As a side note - if you are a husband with a wife who suffers from extreme PMS and you feel like sometimes she is taking it out on you - think about this. She really is fighting it as best she can and maybe a delivery man comes to the door and she is very pleasant or your mother calls and she is very pleasant and then she turns around the next minute and bites your head off - please have sympathy for her. For many wives who suffer with extreme PMS - they find solace in their relationship with you and unfortunately that means that they feel less on their guard around you and perhaps they lessen their "fight" with their emotions around you and lose it more often with you.

    Talk to her when she's not having these symptoms and tell you how it makes you feel. Tell her, "Baby, you remember a couple of week ago when you said .....? Can we talk about that." Tell you that you feel like she's more snappy with you and ask her what you can do next time to help her get through those days. Make a plan if you have. A code word or something to let her know when she's crossed the line. Granted, if she's in the middle of a rant, she isn't going to care about that code word and might even have a "code word" for you, but at least a plan could be made and perhaps it might work.

    Trust me. Sometimes we are aware of it and we apologize and fight it. And literally, sometimes, those of us with the extreme symptoms are oblivious to how we affect others and need to be told.

    And sometimes - well, we just need hug.

    And sometimes - we just need a big old chunk of chocolate.

    And we really are sorry when we snap. And we hate it in ourselves.
     
    #9 Scarlett O., Apr 26, 2012
    Last edited: Apr 26, 2012
  10. seekingthetruth

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    The only good thing about my bi-polar disorder is that it is not PMS:smilewinkgrin::smilewinkgrin::smilewinkgrin:

    John
     
  11. agedman

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    Do you have the mind of Christ?
     
  12. menageriekeeper

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    Steadfast, I think you need to divide your understanding of the word mind, from your definition of the word "mental". Let me try to explain.

    A diabetic has problems with the level of sugar in his blood stream, but it isn't his blood that creates the problem, it's his pancreas.

    Similarly, a person with a mental illness has a problem controlling those things we consider and define as one's "mind", but the source of the problem lays within one's brain. It's not the mind that is the problem, but the brain, without which we cannot express those things we define as voluntary actions.

    Another example might be a person with MS. This is a disease of neurological tissues which make up the nervous system of which the brain is part. At first the symptoms may only be a tingling sensation, but as the disease progresses, the brain loses its ability to control voluntary things like making a fist or speaking and eventually involuntary things like breathing. The 'MIND' may want to walk, but the brain can't communicate the wishes of the mind to the legs.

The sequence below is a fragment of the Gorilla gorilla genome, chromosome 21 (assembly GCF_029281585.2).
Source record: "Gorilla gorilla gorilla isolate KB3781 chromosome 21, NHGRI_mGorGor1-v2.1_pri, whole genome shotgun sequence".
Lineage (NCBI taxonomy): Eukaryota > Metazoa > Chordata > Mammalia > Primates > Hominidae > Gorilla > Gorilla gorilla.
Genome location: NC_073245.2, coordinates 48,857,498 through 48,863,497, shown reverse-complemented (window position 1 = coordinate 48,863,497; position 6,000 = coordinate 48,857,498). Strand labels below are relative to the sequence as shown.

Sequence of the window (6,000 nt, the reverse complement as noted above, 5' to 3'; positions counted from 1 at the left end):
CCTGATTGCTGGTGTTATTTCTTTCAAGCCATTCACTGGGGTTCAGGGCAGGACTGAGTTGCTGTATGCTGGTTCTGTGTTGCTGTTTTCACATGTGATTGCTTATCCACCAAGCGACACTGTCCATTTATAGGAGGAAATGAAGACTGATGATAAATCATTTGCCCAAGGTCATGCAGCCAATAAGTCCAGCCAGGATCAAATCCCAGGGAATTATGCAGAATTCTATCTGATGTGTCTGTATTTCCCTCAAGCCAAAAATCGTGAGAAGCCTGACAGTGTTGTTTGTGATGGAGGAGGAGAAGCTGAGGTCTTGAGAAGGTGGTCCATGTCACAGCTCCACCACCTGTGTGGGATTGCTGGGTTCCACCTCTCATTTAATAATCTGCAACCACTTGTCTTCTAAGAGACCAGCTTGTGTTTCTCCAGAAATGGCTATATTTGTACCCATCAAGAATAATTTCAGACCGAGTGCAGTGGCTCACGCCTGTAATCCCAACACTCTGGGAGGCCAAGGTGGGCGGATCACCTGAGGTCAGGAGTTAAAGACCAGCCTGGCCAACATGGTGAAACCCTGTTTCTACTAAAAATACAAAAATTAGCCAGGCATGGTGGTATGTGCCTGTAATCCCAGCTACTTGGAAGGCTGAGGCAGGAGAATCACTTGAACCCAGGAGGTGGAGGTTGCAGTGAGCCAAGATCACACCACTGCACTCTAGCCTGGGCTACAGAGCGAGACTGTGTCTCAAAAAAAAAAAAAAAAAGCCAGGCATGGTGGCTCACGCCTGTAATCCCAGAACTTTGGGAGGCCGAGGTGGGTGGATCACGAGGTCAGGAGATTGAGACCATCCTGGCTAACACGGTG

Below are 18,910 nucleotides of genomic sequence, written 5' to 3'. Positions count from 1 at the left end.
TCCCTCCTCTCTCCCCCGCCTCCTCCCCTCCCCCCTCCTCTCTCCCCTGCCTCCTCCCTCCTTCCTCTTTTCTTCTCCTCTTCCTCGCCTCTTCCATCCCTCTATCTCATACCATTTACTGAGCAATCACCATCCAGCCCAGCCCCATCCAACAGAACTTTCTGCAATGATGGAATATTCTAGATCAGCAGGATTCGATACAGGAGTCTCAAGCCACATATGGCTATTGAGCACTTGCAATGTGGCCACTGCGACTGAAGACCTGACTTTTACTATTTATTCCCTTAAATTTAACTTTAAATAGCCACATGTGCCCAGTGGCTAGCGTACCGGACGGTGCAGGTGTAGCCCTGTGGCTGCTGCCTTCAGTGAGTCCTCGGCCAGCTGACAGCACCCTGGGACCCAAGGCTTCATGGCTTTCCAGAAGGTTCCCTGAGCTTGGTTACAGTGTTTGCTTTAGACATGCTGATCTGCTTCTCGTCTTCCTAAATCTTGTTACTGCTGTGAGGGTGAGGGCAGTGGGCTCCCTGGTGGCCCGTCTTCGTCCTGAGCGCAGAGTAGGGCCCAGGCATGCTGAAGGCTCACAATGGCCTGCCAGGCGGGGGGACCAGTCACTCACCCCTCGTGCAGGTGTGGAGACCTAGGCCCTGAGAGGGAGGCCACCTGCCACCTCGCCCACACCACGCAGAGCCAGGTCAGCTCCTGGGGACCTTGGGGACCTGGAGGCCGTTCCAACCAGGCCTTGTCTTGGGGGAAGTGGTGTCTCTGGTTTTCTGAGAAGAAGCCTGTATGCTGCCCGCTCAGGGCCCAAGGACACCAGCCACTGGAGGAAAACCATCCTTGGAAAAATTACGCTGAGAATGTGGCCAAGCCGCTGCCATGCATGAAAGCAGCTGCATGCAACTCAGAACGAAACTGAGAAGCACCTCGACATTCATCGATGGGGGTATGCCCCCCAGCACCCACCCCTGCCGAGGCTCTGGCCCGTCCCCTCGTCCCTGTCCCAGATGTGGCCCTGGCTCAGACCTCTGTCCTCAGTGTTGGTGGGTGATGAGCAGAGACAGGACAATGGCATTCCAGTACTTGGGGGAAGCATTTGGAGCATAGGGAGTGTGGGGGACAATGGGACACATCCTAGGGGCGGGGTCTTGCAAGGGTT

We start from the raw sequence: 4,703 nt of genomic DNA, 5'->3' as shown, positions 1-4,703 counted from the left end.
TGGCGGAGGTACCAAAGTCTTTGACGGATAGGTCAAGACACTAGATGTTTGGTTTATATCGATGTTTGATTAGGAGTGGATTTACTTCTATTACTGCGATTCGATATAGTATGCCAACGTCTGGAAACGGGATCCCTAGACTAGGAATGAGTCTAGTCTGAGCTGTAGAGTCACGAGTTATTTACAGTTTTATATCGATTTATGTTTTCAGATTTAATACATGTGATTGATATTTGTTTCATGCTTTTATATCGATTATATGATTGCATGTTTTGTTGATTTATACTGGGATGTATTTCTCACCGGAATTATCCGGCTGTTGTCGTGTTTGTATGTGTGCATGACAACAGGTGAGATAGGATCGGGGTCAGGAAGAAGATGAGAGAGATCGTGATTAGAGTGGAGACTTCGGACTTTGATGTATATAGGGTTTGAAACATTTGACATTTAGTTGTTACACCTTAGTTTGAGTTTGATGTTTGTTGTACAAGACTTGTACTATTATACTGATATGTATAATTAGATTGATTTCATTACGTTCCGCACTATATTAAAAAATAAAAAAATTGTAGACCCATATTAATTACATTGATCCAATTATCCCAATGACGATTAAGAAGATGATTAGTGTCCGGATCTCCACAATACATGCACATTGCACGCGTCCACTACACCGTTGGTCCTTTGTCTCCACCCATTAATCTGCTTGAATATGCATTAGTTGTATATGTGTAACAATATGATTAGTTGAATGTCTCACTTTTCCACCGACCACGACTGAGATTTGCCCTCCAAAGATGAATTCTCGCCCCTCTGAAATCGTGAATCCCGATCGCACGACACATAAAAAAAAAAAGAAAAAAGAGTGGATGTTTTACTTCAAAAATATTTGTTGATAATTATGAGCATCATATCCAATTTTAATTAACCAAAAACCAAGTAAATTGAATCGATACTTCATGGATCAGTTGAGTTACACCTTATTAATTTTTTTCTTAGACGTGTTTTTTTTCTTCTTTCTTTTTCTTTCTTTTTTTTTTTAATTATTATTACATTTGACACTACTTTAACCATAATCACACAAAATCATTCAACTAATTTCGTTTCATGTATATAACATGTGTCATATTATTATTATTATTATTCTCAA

In a person with a "mental" illness the brain is running wild and the mind is suppressed. The malfunctioning brain is controlling the mind instead of the other way around.
     
  13. Steadfast Fred

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    The word mental pertains to the mind, it is not a physical tangible object that one can see, feel, taste, smell or hear.

    Being immaterial, it cannot acquire illnesses.
     
  14. Steadfast Fred

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    Websters gives two definitions for illness. One is disease. Since the mind is immaterial, it is impossible for the mind to get ill under this definition.

    The second definition is wickedness. Mental wickedness? Well, it appears that refers to sin and not some fabricated sickness concocted by a pharmaceutical company in order to push pills on the unsuspecting public.
     
  15. menageriekeeper

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    Really? Then explain to me what happened in Adam and Eve's minds when they ate fruit? They had both a perfectly functioning mind and a perfectly functioning brain. Yet before they ate the fruit, they didn't recognize the difference between right and wrong. So what changed if the immaterial mind cannot be affected by illness, injury or defect?
     
  16. Steadfast Fred

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    I wasn't in the Garden and have never spoken to Adam or Eve, so I do not know what was going through their minds except by what is written in the Word of God.

    And the Word of God nowhere implies they had a mental illness.
     
  17. menageriekeeper

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    no but their minds certainly changed. You say the mind cannot be affected by the corruption of this earth, but something changed inside of Adam and Eve and that change was precipitated by God's curse on this earth.

    And Webster was just a man who lived well over a hundred years ago. The definitions of those times may or may not represent our reality as language is fluid and changes constantly.
     
  18. Steadfast Fred

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    You are bearing false witness against me, mk. I never said the mind could not be affected. I said the mind does not get ill.

    Now, unless you can show me a picture of an ill mind, or an account of some neurourgeon describing how he operated on someone's brain and made an incision in the mind to remove some bug that made it ill, you ain't going to convince me I am wrong.
     
  19. padredurand

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    Explain pain. Is it in the brain or the mind? You cannot hold, feel or put pain in a box. In your world pain should not exist.
     
  20. Steadfast Fred

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    Pain is not in the mind either. When one smashes one's hand in the door, it is not the mind that feels the pain, it is the hand.